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Examples of difficult situations (domestic, social and work)

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Managing Difficult Conversations at Work


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The sort of difficulty I can help with

I am highly skilled and experienced at helping with a particular type of problem: those conversations which, for whatever reason, we find difficult. We know when a conversation is difficult because, usually, we experience bad or negative feelings about the conversation; for instance, we feel uneasy, angry, embarrassed. guilty or misunderstood. I am able to help you deal with this sort of difficulty in whatever context(s) it occurs, whether it is the domestic, social or work context - [have a look at Examples of difficult situations (domestic, social and work) ].

I can help if you know what sort of thing you want to say to the other person, but don't know how to say it while still keeping a satisfactory relationship with that person. That is, I can offer you skills and principles that you can use to be more effective - both with the particular conversation that we might start with and, also, with other difficult conversations that you might have.

I'm not able to help with difficulties that are not directly to do with 'how to say it'. For instance, I am not able to offer help if you are acutely shy and cannot - for this reason - bring yourself even to talk to the other person; or if you are not sure whether you have the moral right to say something to the other person (for instance, about their partner's behaviour). I would be able to help you to say whatever you felt you wanted or needed to say, but you would have to make the decision about whether you should say it. To give a further example, let us say that I am asked to help someone who is having difficulties talking to their youngster. The difficulties come about because the youngster's behaviour is affected by their use of drugs. The parent feels that the youngster has become delusional and self-centred and also tends to lie about the drug taking. I would be able to help the parent to communicate more effectively with the youngster, but I would not offer - or be able to offer - help to do with the youngster's condition (the drug taking, or the effect of this on the youngster's behaviour) itself.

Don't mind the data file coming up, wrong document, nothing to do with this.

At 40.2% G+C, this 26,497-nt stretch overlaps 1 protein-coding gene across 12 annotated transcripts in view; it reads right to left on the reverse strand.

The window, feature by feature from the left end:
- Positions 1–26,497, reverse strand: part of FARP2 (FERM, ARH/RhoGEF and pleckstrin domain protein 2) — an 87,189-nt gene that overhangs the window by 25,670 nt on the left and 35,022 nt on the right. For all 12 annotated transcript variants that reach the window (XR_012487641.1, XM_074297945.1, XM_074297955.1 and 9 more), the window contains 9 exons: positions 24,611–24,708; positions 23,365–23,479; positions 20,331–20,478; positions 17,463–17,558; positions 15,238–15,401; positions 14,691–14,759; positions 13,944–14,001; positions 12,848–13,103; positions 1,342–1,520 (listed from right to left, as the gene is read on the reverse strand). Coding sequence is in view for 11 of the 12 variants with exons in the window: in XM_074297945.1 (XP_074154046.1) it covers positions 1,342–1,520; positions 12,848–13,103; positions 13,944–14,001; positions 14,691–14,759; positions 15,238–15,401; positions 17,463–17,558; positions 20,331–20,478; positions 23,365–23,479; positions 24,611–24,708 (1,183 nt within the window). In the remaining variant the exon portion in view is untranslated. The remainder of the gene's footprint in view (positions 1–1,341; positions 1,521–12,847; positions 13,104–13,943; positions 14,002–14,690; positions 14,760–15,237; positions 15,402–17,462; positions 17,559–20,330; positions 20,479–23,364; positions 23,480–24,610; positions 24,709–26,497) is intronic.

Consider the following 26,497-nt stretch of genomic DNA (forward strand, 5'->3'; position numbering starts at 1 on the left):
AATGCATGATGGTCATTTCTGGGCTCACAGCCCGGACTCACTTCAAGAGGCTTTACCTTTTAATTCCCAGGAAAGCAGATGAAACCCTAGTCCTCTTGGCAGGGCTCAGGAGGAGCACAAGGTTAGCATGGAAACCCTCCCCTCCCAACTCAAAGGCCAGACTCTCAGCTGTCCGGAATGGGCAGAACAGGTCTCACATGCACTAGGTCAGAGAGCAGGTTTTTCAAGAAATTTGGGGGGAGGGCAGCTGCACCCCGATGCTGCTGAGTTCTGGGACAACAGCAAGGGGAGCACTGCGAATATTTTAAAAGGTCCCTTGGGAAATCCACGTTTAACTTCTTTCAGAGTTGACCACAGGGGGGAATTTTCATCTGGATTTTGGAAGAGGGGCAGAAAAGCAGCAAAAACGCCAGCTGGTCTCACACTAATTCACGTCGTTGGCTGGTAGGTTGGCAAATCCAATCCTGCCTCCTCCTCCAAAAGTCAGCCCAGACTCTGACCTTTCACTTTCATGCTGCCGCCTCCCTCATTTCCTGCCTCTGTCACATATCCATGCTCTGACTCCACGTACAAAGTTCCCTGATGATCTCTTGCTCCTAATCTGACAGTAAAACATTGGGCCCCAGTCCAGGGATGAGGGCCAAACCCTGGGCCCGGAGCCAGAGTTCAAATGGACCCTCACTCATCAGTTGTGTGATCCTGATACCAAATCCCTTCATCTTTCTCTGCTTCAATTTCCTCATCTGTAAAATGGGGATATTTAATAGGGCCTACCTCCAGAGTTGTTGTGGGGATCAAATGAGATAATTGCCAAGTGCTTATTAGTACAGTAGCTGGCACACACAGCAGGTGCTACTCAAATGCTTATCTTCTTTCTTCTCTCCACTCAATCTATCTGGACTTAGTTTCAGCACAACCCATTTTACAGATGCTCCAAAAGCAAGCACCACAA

The situation in which I can be most helpful is when you really wish to do something yourself about your difficult conversations - even if you are not feeling optimistic about being able to do this. This is because the way I work is to offer you practical advice and useful principles in such a way that you can use them, yourself, in a practical way. I do not offer therapy (although you may very well find the phone sessions therapeutic) or counselling; I offer you a way to understand your difficulties and the skills to deal with them independently.